Reassembling Gastrotypographicalassemblage

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Reassembling Gastrotypographicalassemblage

Photos by CIA/Phil Mansfield

IT MAY BE A MOUTHFUL, but it's worth saying and certainly worth a visit.

Gastrotypographicalassemblage, the newest installation artwork at the Culinary Institute of America in yde Park, is the focal point of the first floor of the newly opened Marriott Pavilion. The 33-foot-wide by 8-foot-tall "all" comprises 1,650 individually carved letters in various sizes and styles that spell out 255 culinary words and phrases. Sprinkled among the words are cooking utensils and instruments, along with representations of food carved from plastic or sculpted in plaster.

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"I notice something new every time I look at it," says Stephan Hengst, CIA Director of Communications. First glance highlights include "Eat" spelled out in neon yellow lights; an intricate carving of the phrase "Eat, Drink and Be Merry"' dated spellings of words like "catsup" and "cumquat"; and a circular depiction of the word "Doughnut" (surrounding a plastic doughnut).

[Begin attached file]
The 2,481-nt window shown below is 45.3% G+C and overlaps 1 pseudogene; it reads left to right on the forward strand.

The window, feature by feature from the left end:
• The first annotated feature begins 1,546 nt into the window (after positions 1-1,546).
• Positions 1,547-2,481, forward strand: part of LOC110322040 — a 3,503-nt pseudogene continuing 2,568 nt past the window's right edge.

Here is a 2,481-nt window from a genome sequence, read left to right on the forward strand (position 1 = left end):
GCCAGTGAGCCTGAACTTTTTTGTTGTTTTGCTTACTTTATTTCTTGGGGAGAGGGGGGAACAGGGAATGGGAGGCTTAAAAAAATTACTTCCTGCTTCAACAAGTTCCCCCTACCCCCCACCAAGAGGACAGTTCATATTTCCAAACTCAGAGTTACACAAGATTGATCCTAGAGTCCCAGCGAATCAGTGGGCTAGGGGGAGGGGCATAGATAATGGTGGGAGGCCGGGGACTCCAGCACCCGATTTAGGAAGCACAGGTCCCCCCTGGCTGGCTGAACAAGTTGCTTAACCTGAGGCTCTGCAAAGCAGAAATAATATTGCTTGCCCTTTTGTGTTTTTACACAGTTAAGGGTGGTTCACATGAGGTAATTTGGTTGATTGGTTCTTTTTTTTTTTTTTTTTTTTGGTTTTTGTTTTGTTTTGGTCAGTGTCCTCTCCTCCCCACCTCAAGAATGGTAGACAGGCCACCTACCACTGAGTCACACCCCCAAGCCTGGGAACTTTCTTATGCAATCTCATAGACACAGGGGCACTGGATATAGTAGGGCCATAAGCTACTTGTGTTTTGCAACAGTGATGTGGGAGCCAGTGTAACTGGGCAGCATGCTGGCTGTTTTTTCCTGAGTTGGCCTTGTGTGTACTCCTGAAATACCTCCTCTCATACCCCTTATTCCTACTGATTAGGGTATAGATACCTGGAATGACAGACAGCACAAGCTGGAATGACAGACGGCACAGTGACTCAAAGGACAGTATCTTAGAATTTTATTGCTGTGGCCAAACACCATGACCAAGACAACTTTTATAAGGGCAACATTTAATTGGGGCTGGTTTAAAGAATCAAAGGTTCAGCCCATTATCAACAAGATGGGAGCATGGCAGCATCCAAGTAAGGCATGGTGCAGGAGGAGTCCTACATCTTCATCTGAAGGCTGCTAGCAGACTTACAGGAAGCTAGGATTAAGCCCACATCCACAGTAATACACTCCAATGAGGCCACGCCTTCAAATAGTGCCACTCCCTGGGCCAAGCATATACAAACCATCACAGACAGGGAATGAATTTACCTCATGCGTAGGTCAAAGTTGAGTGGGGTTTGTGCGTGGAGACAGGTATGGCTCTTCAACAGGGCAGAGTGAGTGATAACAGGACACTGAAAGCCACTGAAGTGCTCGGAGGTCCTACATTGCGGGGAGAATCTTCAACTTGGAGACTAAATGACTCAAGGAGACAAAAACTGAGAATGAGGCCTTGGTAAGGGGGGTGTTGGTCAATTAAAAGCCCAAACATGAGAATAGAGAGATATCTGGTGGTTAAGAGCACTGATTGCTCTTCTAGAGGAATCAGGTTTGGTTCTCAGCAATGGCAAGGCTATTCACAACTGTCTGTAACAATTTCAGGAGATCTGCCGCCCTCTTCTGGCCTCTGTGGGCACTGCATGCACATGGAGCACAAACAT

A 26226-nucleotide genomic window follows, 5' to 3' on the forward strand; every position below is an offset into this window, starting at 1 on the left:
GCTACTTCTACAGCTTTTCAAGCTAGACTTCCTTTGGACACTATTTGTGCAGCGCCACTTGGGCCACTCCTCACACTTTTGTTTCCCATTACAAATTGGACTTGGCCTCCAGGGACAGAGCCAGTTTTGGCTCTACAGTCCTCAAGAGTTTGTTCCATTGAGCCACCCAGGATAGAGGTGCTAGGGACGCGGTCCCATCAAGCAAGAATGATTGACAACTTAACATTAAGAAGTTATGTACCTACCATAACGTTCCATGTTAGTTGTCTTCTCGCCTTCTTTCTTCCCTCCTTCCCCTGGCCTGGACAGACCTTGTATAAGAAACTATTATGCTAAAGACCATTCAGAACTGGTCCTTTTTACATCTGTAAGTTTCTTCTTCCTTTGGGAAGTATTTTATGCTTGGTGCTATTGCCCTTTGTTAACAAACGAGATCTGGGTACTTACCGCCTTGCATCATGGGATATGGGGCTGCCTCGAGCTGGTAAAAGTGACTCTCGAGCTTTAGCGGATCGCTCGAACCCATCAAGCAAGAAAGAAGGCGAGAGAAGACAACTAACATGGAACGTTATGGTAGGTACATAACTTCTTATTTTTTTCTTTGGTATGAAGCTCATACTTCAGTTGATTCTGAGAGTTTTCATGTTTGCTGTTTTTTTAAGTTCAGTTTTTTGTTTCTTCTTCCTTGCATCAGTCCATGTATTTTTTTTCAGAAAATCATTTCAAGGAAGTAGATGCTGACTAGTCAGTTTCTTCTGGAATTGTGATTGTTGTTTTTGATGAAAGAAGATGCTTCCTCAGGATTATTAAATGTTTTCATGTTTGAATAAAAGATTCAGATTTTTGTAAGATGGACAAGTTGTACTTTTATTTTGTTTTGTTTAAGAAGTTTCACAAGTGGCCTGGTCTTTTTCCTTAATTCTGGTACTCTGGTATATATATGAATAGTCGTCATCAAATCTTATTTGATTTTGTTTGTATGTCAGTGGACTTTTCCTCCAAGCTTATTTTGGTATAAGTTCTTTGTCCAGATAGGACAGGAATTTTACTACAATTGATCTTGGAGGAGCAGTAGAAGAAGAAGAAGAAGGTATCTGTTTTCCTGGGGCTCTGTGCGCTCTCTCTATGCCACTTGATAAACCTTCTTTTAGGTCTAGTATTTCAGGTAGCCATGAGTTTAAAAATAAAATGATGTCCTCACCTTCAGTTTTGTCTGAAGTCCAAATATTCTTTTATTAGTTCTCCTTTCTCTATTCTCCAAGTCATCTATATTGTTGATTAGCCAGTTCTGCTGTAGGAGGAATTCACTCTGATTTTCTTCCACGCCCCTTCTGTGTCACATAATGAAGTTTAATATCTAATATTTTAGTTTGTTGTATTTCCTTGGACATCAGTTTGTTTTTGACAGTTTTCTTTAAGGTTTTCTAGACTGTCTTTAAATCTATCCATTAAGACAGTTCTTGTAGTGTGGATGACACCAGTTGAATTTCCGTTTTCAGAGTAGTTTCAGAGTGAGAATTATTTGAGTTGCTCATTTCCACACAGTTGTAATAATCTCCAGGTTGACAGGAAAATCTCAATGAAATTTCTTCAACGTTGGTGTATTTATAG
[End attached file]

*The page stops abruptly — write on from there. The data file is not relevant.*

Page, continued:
Designed in the 1960s by CBS art director Lou Dorfsman, the mural adorned the wall of the cafeteria of the building in New York City for many years. In 1989, however, the work was taken down during a renovation and destined for a landfill. Fortunately, Dorfsman and fellow designer Nick Fasciano saved it from the dumpster and stored the pieces for than 20 years.

The work ultimately found its way to the CIA via a member of the Institute's Board of Trustees. Following an extensive restoration and rigorous installation process, Gastrotypographicalassemblage made its debut with the opening of the Marriott Pavilion in March.

The new pavilion, a 42,000-square-foot facility, features an 800-seat conference center. It is open to the public.

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